[Legitscience] – Scientists at the University of California, San Francisco [USCF] have discussed a new and affordable way to regenerate tissue and heal wounds.
Scientists have created molecules that function as “cellular glue,” allowing them to precisely control how cells adhere to one another. This is a big step forward in the long-term goal of regenerative medicine, which has been the creation of tissues and organs.
Synthetic Cell-Adhesive Molecules [ new way to regenerate tissue, heal wounds ]
Scientists have created molecules that function as “cellular glue,” enabling them to precisely control how cells adhere to one another. The discovery is a significant step toward regenerative medicine’s long-term goal of creating new tissues and organs.
In the body, adhesive molecules are naturally present and keep the tens of trillions of cells together in intricate patterns. They assemble structures, build neural networks and direct immune cells toward their intended targets.
Adhesion also makes cell communication easier between cells, keeping the body operating as a self-regulating whole.
The scientists engineered cells with specialized adhesion molecules that joined with particular partner cells in predictable ways to construct intricate multicellular ensembles. The findings of this study were reported in the issue of Nature on December 12.
According to senior author Wendell Lim, PhD, the Byers Distinguished Professor of Cellular and Molecular Pharmacology and director of UCSF’s Cell Design Institute, “We were able to engineer cells in a manner that allows us to control which cells they interact with, as well as the nature of that interaction. This makes it possible to create new organs and tissue architectures.”
Regenerating Connections Between Cells
One pertinent fact in regenerative medicine is that bodily tissues and organs begin to form in utero. This continues to develop through childhood. By the time people reach adulthood, many of the molecular instructions that control these generative processes have vanished. Also, some tissues like nerves, are incapable of recovering from injury or illness.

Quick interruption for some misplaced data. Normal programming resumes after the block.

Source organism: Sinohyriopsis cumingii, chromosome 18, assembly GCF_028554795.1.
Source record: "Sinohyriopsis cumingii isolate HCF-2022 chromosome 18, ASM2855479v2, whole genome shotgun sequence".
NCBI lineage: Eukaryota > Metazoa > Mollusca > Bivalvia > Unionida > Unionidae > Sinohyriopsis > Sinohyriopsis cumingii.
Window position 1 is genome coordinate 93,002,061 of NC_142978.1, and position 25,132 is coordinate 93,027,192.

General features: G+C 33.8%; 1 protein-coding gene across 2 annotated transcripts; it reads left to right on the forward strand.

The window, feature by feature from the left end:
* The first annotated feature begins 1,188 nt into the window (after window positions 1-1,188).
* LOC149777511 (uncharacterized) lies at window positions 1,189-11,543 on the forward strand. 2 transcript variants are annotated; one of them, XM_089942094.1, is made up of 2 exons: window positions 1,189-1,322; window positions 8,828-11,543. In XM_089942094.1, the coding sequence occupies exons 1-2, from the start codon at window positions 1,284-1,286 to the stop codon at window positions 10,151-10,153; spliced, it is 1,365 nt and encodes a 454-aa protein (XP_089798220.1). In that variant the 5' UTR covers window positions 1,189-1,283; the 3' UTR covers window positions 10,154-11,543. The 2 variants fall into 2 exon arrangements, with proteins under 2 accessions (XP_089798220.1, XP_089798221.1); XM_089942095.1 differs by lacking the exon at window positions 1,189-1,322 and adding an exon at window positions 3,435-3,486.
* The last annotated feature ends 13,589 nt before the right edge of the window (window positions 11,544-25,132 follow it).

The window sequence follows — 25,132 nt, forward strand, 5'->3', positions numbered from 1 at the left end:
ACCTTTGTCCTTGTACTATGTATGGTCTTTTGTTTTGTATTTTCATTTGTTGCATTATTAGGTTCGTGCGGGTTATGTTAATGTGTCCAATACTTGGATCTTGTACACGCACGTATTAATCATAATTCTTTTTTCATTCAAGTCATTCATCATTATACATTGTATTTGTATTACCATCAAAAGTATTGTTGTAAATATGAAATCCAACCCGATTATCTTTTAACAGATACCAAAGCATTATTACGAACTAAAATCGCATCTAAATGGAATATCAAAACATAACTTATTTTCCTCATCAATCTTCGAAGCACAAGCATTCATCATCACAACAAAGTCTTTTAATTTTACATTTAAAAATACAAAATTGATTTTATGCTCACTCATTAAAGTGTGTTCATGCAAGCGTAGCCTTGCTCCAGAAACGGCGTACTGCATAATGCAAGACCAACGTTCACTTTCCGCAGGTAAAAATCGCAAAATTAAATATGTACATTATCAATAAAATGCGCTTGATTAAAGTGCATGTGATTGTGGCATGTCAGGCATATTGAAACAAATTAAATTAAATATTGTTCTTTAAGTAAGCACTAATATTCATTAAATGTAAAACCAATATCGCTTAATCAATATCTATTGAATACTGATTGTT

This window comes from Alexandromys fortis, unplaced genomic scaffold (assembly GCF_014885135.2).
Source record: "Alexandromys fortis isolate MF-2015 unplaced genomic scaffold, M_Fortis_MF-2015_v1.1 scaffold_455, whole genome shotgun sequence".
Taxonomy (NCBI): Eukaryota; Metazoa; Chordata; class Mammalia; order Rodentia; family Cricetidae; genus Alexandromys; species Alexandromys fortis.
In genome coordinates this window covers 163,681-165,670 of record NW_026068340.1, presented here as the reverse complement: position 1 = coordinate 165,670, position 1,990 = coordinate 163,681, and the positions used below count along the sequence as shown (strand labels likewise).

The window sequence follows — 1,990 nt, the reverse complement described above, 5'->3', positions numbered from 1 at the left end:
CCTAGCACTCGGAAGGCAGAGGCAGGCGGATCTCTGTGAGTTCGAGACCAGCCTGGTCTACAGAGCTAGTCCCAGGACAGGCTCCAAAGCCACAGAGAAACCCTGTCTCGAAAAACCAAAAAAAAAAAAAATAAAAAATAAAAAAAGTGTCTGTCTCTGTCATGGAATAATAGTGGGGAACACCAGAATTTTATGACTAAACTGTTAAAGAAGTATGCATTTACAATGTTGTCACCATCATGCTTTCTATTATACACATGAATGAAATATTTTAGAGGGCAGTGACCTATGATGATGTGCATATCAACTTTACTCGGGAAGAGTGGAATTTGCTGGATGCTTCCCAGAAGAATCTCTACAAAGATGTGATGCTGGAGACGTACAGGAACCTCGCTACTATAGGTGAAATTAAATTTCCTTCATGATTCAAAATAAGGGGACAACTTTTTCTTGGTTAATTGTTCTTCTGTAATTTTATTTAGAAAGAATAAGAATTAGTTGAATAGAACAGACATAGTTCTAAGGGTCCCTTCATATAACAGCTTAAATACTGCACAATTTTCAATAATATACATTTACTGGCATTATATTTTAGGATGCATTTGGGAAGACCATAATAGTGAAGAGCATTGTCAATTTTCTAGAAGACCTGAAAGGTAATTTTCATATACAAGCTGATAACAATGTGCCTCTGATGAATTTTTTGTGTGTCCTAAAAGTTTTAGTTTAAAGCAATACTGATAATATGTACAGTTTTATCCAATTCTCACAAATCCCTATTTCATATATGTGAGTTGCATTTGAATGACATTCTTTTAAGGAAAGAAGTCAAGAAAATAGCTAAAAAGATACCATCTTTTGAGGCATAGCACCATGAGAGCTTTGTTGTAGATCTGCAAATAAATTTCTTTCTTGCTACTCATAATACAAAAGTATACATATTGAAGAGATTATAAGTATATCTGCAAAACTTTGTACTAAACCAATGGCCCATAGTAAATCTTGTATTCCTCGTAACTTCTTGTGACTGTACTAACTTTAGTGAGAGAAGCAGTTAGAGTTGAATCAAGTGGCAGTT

Lim aims to overcome this by creating new connections between adult cells. However, to achieve this, one must be able to precisely engineer how cells communicate with one another.
According to Adam Stevens, PhD, the Hartz Fellow in the Cell Design Institute and the paper’s first author, “The properties of a tissue, like your skin, are controlled in large part by how the different cells are structured within it.”
“We’re coming up with techniques to manage this cell organization. This is essential to being able to synthesize tissues with the properties we want them to have,” said Stevens.
The degree to which a tissue’s cells are joined together determines how distinctive it is in large part. Many of the cells of a solid organ, such as the liver or lungs, will be very closely connected. The immune system, however, uses weaker connections to allow cells to go through blood vessels or squeeze between the tightly packed cells of skin or organ tissues in order to access a pathogen or a lesion.
The researchers divided the design of their adhesion molecules into two portions to control that aspect of cell bonding. On the outside of the cell, a portion of the molecule functions as a receptor. Also, it chooses which other cells it will associate with. The strength of the bond that forms is tuned by a second component located inside the cell.
The two components are interchangeable in a modular method to produce a variety of specialized cells that bind in various ways across a range of cell types.
The Coding That Supports Cellular Assembly
According to Stevens, these discoveries also have other uses For instance, scientists could design tissues to model disease states, to make it easier to study them in human tissue.
Cell adhesion was a crucial step in the evolution of mammals and other multicellular species. The study of custom adhesion molecules may help us better understand how the transition from unicellular to multicellular life took place.
Stevens said that it was “extremely thrilling.” This is because we now know a lot more about how evolution would have begun producing bodies.
According to our research, “a flexible molecular adhesion code controls which cells will connect with one another and how. We may use this code now that we are beginning to comprehend it to control how cells come together to form tissues and organs. These tools have the potential to be really revolutionary.”
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